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Press review: Arabs react coolly to Gaza flare-up and Europe hosts nuke-themed NATO drills

Top stories from the Russian press on Tuesday, October 17th

MOSCOW, October 17. /TASS/. Arab countries are showing a cool reaction to the latest escalation in the Israeli-Palestinian conflict; NATO kicks off its annual nuclear military exercise in Europe; and the future of another Russian gas pipeline may be decided by China. These stories topped Tuesday’s newspaper headlines across Russia.


Izvestia: Arab countries show cool reaction to escalation of Israeli-Palestinian conflict

Russian President Vladimir Putin has held phone calls with the heads of several Middle Eastern countries involved in efforts to resolve the Israeli-Palestinian conflict, as well as with the leaders of the belligerents. Moscow’s approach is rooted in the need to adhere to the relevant UN Security Council resolutions, which call for the creation of two states, a Jewish state and an Arab state. In the meantime, Israel is preparing for a long war against Hamas, while Arab countries are showing a muted reaction to the conflict, Izvestia notes.

"All actions in Gaza are leading to civilian casualties, complicating the situation. One of the objectives that Hamas set for itself - which was to scuttle the process of normalizing relations between Israel and Saudi Arabia - has already been achieved. Hamas is openly talking about it, saying that it has achieved its goals and is now ready for negotiations. However, Israel is not ready yet," Andrey Chuprygin, a senior lecturer with the School of Asian Studies at the Higher School of Economics (HSE University), pointed out.

However, experts doubt that Hamas’ activities will lead to any reconsideration of the processes put in motion for normalizing relations between Middle Eastern countries. "This issue should be seen through the lens of the fact that the Arab world has long accepted Israel’s existence and is no longer seeking to destroy it. Israel is part and parcel of the geopolitical reality in the Middle East and nothing can be done about it. In fact, even Iran does not question Israel’s existence and the Palestinian issue is no longer a key agenda item in terms of Arab-Israeli relations, Sergey Demidenko, head of the School of Political Studies of the Institute for Social Sciences at the Russian Presidential Academy of National Economy and Public Administration (RANEPA), explained.

This is why most regional players are demonstrating a fairly cool reaction to the situation, the expert said. According to him, either Egypt or Jordan could ultimately play a key mediating role as both Arab countries maintain quite balanced relations with both Israel and Palestine.


Kommersant: Nuclear-themed NATO military exercise kicks off in Europe

NATO’s Steadfast Noon nuclear deterrence exercise kicked off on Monday. The ten-day drills, which are taking place in southern Europe, are expected to involve about 60 warplanes, including those capable of carrying nuclear weapons. When announcing the exercise, NATO stressed that it was an annual activity unrelated to any current developments. However, Moscow believes that the North Atlantic Alliance’s practices are increasingly taking on a confrontational posture, Kommersant writes.

The Steadfast Noon drills have been taking place annually for ten years, usually in October, but each time in a new place. Italy is one of the five NATO countries where US nuclear weapons are stationed (along with Belgium, Germany, the Netherlands and Turkey).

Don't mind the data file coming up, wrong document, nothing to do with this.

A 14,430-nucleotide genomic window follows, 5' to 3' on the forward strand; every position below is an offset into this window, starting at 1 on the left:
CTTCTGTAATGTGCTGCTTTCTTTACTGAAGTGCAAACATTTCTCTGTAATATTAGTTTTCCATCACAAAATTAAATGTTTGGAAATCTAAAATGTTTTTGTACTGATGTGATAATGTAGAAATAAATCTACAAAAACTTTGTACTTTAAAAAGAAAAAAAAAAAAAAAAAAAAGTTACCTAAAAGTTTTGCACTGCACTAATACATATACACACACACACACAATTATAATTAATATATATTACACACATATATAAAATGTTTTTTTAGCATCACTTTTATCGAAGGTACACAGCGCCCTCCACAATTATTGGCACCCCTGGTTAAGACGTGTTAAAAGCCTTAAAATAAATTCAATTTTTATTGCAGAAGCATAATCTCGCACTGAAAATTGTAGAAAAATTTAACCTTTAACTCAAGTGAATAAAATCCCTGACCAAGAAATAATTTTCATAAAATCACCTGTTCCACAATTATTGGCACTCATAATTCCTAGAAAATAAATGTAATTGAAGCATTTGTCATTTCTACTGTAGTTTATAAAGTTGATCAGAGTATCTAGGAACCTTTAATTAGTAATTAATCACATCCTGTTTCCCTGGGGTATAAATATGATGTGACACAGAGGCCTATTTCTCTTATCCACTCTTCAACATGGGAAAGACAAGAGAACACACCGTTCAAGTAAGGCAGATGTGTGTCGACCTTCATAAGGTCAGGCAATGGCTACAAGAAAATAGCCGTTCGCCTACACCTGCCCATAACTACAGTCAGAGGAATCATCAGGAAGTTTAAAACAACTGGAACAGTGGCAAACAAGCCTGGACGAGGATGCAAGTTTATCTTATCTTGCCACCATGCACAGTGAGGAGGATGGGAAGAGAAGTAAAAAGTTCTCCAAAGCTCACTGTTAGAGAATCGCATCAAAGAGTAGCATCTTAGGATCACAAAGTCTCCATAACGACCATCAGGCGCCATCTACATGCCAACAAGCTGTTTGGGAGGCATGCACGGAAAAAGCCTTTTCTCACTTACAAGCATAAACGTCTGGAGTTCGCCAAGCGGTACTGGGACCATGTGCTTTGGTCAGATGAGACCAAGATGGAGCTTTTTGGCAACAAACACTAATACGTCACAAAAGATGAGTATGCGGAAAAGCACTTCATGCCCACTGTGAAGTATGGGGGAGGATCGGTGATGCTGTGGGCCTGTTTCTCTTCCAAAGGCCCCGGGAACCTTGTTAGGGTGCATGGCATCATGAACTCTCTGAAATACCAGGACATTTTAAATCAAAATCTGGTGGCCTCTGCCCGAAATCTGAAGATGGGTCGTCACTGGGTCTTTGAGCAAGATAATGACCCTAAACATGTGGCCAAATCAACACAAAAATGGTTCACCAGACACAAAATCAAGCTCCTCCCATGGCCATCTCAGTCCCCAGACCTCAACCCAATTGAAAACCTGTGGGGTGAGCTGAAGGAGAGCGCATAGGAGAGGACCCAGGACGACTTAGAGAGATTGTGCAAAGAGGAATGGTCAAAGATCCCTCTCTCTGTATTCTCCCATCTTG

In recent years, when announcing the fall exercise, NATO has been highlighting its routine nature, focusing on the fact that the drills do not involve real nuclear warheads. However, the Russian authorities have stated that they will take NATO’s nuclear drills into account in their military planning.

According to Alexander Yermakov, an expert with the Center for International Security at the Russian Academy of Sciences’ Institute of World Economy and International Relations (IMEMO RAS), the main feature of the Steadfast Noon exercise is that "its information support is very modest by Western standards."

"It would be interesting to know whether the bloc’s newest or even future members - Finland and Sweden - are engaged in the exercise. I also wonder to what extent new equipment is being used in the drills, including European countries’ F-35 aircraft that are expected to become the main nuclear bomb carriers in the coming years. Unfortunately, we will probably have to figure it all out mostly in retrospect and from outside sources," the expert noted.


Rossiyskaya Gazeta: China may hold key to future of another Russian gas pipeline

The future of another major Russian-Chinese gas pipeline project, the Power of Siberia 2, may be decided at the upcoming meeting between Russian President Vladimir Putin and Chinese President Xi Jinping. The fact that Alexey Miller, CEO of Russian gas giant Gazprom, is accompanying Putin on his visit to China suggests that the parties are likely to raise the issue, Rossiyskaya Gazeta writes.

Technically, everything is ready to proceed with construction of the pipeline with a relevant gas supply contract the only missing element in the equation. Without one, however, it would prove impossible to commence building a pipeline with an annual capacity of 50 bln cubic meters. For reference, the Nord Stream gas pipeline to Europe, which was infamously blown up a little over a year ago, had a capacity of 55 bln cubic meters.

Moreover, it is not just the Chinese market that needs the gas pipeline. If built, it is expected that it would link Russia’s western and eastern gas transmission systems, which is important for developing the country’s gas infrastructure, enhancing its export potential in Asia and creating gas processing and liquefaction entities in Russia’s eastern regions. In addition, the route of a pipeline passing through Mongolia has already been agreed upon as the landlocked country is also interested in importing Russian gas.